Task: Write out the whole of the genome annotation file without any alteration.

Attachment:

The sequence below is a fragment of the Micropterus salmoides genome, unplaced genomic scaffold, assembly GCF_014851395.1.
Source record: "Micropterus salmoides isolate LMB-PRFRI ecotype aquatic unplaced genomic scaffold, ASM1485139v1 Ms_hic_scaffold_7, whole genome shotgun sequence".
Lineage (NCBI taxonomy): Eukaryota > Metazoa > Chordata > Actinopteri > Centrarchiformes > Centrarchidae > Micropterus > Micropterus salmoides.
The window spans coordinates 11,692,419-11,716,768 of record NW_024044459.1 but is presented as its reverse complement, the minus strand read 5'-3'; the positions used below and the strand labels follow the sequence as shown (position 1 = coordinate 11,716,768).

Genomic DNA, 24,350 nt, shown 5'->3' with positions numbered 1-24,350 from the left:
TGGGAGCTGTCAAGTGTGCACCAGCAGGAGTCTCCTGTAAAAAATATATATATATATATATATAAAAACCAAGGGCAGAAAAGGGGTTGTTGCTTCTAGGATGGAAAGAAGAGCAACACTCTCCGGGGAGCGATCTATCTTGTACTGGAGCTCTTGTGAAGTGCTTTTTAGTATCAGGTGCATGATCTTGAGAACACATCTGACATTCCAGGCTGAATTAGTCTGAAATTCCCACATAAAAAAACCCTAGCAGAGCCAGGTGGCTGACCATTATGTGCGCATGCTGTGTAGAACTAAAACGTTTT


The sequence below is a fragment of the Micropterus salmoides genome, unplaced genomic scaffold, assembly GCF_014851395.1.
Source record: "Micropterus salmoides isolate LMB-PRFRI ecotype aquatic unplaced genomic scaffold, ASM1485139v1 Ms_hic_scaffold_7, whole genome shotgun sequence".
Lineage (NCBI taxonomy): Eukaryota > Metazoa > Chordata > Actinopteri > Centrarchiformes > Centrarchidae > Micropterus > Micropterus salmoides.
The window spans coordinates 11,692,419-11,716,768 of record NW_024044459.1 but is presented as its reverse complement, the minus strand read 5'-3'; the positions used below and the strand labels follow the sequence as shown (position 1 = coordinate 11,716,768).

Genomic DNA, 24,350 nt, shown 5'->3' with positions numbered 1-24,350 from the left:
TGGGAGCTGTCAAGTGTGCACCAGCAGGAGTCTCCTGTAAAAAATATATATATATATATATATAAAAACCAAGGGCAGAAAAGGGGTTGTTGCTTCTAGGATGGAAAGAAGAGCAACACTCTCCGGGGAGCGATCTATCTTGTACTGGAGCTCTTGTGAAGTGCTTTTTAGTATCAGGTGCATGATCTTGAGAACACATCTGACATTCCAGGCTGAATTAGTCTGAAATTCCCACATAAAAAAACCCTAGCAGAGCCAGGTGGCTGACCATTATGTGCGCATGCTGTGTAGAACTAAAACGTTTT